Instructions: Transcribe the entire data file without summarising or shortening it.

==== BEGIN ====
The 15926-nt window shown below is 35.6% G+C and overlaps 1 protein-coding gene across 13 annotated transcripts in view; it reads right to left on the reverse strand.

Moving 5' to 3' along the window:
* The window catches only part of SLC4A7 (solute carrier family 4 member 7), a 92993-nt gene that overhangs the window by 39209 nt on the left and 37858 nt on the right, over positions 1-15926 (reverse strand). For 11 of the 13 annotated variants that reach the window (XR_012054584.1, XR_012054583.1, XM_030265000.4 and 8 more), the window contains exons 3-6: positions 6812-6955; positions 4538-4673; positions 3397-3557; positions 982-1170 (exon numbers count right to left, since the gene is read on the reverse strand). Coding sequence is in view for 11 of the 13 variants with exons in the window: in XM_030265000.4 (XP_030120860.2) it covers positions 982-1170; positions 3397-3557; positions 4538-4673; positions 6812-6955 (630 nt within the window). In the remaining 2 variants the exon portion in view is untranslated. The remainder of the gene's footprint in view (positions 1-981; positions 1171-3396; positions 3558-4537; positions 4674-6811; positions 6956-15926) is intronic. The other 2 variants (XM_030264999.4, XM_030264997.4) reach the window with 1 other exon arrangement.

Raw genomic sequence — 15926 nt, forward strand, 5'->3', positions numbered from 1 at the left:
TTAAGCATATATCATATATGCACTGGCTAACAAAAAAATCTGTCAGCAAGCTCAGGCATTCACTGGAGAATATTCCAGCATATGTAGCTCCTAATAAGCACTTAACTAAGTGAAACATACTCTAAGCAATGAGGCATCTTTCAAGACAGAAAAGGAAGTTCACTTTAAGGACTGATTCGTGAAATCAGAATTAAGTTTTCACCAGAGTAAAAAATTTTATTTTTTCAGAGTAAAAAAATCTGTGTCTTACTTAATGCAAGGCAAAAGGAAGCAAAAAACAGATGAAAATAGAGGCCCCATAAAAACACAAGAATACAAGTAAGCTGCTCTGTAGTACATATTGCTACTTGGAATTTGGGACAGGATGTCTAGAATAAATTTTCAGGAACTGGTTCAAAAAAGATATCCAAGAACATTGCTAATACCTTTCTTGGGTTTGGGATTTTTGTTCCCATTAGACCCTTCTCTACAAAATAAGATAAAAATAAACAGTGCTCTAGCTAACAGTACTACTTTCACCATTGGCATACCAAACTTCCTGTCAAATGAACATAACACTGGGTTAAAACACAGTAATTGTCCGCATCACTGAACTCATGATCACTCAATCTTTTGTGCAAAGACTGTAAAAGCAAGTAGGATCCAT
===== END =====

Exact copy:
The 15926-nt window shown below is 35.6% G+C and overlaps 1 protein-coding gene across 13 annotated transcripts in view; it reads right to left on the reverse strand.

Moving 5' to 3' along the window:
* The window catches only part of SLC4A7 (solute carrier family 4 member 7), a 92993-nt gene that overhangs the window by 39209 nt on the left and 37858 nt on the right, over positions 1-15926 (reverse strand). For 11 of the 13 annotated variants that reach the window (XR_012054584.1, XR_012054583.1, XM_030265000.4 and 8 more), the window contains exons 3-6: positions 6812-6955; positions 4538-4673; positions 3397-3557; positions 982-1170 (exon numbers count right to left, since the gene is read on the reverse strand). Coding sequence is in view for 11 of the 13 variants with exons in the window: in XM_030265000.4 (XP_030120860.2) it covers positions 982-1170; positions 3397-3557; positions 4538-4673; positions 6812-6955 (630 nt within the window). In the remaining 2 variants the exon portion in view is untranslated. The remainder of the gene's footprint in view (positions 1-981; positions 1171-3396; positions 3558-4537; positions 4674-6811; positions 6956-15926) is intronic. The other 2 variants (XM_030264999.4, XM_030264997.4) reach the window with 1 other exon arrangement.

Raw genomic sequence — 15926 nt, forward strand, 5'->3', positions numbered from 1 at the left:
TTAAGCATATATCATATATGCACTGGCTAACAAAAAAATCTGTCAGCAAGCTCAGGCATTCACTGGAGAATATTCCAGCATATGTAGCTCCTAATAAGCACTTAACTAAGTGAAACATACTCTAAGCAATGAGGCATCTTTCAAGACAGAAAAGGAAGTTCACTTTAAGGACTGATTCGTGAAATCAGAATTAAGTTTTCACCAGAGTAAAAAATTTTATTTTTTCAGAGTAAAAAAATCTGTGTCTTACTTAATGCAAGGCAAAAGGAAGCAAAAAACAGATGAAAATAGAGGCCCCATAAAAACACAAGAATACAAGTAAGCTGCTCTGTAGTACATATTGCTACTTGGAATTTGGGACAGGATGTCTAGAATAAATTTTCAGGAACTGGTTCAAAAAAGATATCCAAGAACATTGCTAATACCTTTCTTGGGTTTGGGATTTTTGTTCCCATTAGACCCTTCTCTACAAAATAAGATAAAAATAAACAGTGCTCTAGCTAACAGTACTACTTTCACCATTGGCATACCAAACTTCCTGTCAAATGAACATAACACTGGGTTAAAACACAGTAATTGTCCGCATCACTGAACTCATGATCACTCAATCTTTTGTGCAAAGACTGTAAAAGCAAGTAGGATCCAT